Learning from Vancouver -- In dialogue:Bik Van der Pol and Urban Subjects

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Vancouver has increasingly developed and manifested itself as a unique model for other cities. Yet, Vancouver does not often play itself; it frequently stands in for metropolises. Correspondingly, as the image of Vancouver has become familiar globally through film, an image of urbanism based on Vancouver has, and continues to have, a perplexing impact on urban planners throughout the world.
At this moment of smelly Olympic exceptionalism, Vancouver is being broadcast world-wide, carefully framed by its mountains and the oceans. In grabbing their “beauty shots” of Vancouver for establishment shots and cultural interest sections of their broadcasts, the global media enters into the long politics of representation. This image of the city shines a light on the natural setting, the Vancouver Model, the sustainable city, and the tolerant multicultural city while painting the Downtown Eastside and the people who make it the political centre of the city as shadowy, “troubled” and in need of urban renewal.
What is the backside of these images that create a specific type of imagination outside the city — and what is the impact on everyday lives. What effect does urban planning and the imagination of developers have on constructing public space and a public imagery? How does this distort the potential of ‘building a community’, when the building of communities is increasingly becoming a global experience. What does it mean to experience space and the representation of space?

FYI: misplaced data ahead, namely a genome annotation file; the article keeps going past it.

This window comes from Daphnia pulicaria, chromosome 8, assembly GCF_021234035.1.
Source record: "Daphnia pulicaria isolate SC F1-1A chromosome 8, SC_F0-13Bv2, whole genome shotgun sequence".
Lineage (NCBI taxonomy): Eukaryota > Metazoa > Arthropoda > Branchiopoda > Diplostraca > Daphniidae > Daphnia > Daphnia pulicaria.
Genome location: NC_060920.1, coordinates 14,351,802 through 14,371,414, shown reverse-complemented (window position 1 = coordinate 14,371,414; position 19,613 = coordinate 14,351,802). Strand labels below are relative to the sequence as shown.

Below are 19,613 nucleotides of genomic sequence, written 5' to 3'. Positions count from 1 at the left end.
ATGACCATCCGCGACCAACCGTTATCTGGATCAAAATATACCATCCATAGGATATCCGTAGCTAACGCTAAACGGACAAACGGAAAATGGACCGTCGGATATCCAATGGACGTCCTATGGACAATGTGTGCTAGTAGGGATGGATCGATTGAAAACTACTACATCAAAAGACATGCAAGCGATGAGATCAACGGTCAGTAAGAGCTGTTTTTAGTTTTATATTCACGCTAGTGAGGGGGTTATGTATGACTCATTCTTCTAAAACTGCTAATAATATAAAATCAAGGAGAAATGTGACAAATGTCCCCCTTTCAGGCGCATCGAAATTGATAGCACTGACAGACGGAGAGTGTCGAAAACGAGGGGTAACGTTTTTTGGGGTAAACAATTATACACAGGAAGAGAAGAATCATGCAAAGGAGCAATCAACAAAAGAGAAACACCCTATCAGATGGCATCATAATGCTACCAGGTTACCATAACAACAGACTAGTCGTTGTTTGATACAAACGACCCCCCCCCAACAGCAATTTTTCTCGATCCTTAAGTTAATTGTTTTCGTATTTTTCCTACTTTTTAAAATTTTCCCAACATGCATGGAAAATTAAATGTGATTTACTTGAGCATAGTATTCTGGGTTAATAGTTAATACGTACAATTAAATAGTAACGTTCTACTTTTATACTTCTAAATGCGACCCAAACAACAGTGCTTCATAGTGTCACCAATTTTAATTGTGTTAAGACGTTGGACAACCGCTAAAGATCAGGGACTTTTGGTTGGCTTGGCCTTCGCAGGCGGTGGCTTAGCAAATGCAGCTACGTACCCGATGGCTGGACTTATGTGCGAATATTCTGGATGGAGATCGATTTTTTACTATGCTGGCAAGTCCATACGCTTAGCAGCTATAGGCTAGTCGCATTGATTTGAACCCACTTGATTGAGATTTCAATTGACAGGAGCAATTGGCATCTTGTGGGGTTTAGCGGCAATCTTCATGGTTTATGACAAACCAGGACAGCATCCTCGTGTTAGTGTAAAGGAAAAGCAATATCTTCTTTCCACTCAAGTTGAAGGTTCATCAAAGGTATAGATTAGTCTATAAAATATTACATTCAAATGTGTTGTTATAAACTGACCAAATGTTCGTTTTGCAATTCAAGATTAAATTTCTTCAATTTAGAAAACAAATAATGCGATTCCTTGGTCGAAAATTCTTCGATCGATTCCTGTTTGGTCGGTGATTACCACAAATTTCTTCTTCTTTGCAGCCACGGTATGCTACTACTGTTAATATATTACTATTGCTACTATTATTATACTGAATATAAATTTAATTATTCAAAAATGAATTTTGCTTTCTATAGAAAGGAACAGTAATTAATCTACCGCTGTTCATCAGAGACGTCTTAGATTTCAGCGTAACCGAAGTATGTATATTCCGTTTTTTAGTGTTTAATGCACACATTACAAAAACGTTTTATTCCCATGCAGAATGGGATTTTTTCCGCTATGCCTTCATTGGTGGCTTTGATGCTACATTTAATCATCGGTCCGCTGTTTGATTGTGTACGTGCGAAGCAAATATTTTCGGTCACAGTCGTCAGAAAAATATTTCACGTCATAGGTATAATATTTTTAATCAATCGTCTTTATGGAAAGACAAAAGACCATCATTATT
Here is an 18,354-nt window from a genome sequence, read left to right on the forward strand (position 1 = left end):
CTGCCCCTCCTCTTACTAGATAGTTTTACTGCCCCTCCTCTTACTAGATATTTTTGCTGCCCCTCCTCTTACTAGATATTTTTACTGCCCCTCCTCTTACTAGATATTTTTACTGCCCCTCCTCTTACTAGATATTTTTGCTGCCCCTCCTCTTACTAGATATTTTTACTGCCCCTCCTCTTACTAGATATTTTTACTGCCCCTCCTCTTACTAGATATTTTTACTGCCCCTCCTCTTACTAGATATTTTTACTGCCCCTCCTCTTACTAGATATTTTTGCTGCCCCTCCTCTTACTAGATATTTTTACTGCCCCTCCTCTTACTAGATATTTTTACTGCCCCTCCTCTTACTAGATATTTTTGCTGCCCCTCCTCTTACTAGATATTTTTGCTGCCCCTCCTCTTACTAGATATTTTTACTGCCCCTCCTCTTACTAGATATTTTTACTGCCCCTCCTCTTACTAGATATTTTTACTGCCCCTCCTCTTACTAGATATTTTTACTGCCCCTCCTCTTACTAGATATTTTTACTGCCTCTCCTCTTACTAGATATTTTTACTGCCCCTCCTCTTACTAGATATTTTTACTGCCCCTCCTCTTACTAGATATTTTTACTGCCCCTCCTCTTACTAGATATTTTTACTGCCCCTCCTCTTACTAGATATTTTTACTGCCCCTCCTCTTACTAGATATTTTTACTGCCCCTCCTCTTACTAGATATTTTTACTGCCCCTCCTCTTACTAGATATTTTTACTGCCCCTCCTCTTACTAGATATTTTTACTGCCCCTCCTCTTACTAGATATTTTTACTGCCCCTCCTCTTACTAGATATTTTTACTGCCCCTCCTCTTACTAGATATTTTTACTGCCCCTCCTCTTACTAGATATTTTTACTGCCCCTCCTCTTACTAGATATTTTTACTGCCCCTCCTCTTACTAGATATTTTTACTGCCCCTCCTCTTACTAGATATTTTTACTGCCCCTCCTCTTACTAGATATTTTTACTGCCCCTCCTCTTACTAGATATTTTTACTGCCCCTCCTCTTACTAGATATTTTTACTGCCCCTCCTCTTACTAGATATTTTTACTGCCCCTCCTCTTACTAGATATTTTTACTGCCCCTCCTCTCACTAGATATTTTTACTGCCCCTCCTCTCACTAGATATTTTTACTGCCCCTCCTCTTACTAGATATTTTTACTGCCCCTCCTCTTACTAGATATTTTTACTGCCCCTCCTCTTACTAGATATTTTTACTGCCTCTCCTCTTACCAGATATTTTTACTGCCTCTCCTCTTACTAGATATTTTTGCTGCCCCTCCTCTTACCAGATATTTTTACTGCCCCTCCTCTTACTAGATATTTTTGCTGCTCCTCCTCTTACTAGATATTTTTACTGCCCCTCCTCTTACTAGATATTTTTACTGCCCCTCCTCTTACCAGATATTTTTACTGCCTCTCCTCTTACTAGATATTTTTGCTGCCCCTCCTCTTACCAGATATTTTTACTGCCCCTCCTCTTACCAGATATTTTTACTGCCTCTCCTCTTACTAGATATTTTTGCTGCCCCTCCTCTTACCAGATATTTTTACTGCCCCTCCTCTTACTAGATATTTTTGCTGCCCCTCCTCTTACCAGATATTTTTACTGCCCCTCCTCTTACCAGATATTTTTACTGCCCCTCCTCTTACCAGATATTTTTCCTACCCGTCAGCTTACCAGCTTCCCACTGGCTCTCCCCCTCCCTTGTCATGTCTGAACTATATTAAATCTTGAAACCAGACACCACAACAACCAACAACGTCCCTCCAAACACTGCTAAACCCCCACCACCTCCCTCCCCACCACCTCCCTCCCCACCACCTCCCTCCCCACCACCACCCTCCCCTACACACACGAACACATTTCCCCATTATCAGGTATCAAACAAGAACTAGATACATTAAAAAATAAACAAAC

For In dialogue: Bik Van der Pol and Urban Subjects have been working together intensively, thinking Vancouver spatially and through linked yet specific moments; moments in the past and the future that articulate a change in the space and experience of the public sphere.

Bik Van der Pol
I confess I care emphasizes the growing limitations of the public realm. The brown box in the gallery of the Western Front is the creation of a space for forms of public speech that have been shut down in the Olympic moment (the present!). This box is a discursive vehicle. It accommodates one, or two, or three people, and can be closed off from the inside, creating an intimate space. But, the box is fully wired for sound — everything discussed is recorded. Unlike the increasing types of surveillance I confess I care allows a choice to speak up and speak about, either individually, or in a dialogue with others, about the issues at stake in the city: the impact of urban developments, the excess of shrinking public space, limitations of civil rights and how this is experienced by citizens in their daily live. Does one accept this all, as a state of exception, trusting that it will all return back to normal once the air is cleared of the Games? I confess I care draws upon a public that is not passive but that is willing to become an active participant. In that sense they will disappear as general ‘public’; they will become articulated. The recordings made in the box will be transcribed to text to appear as part of a publication after the end of the show, as a sort of bid book and rem(a)inder of this specific moment, activated by the public.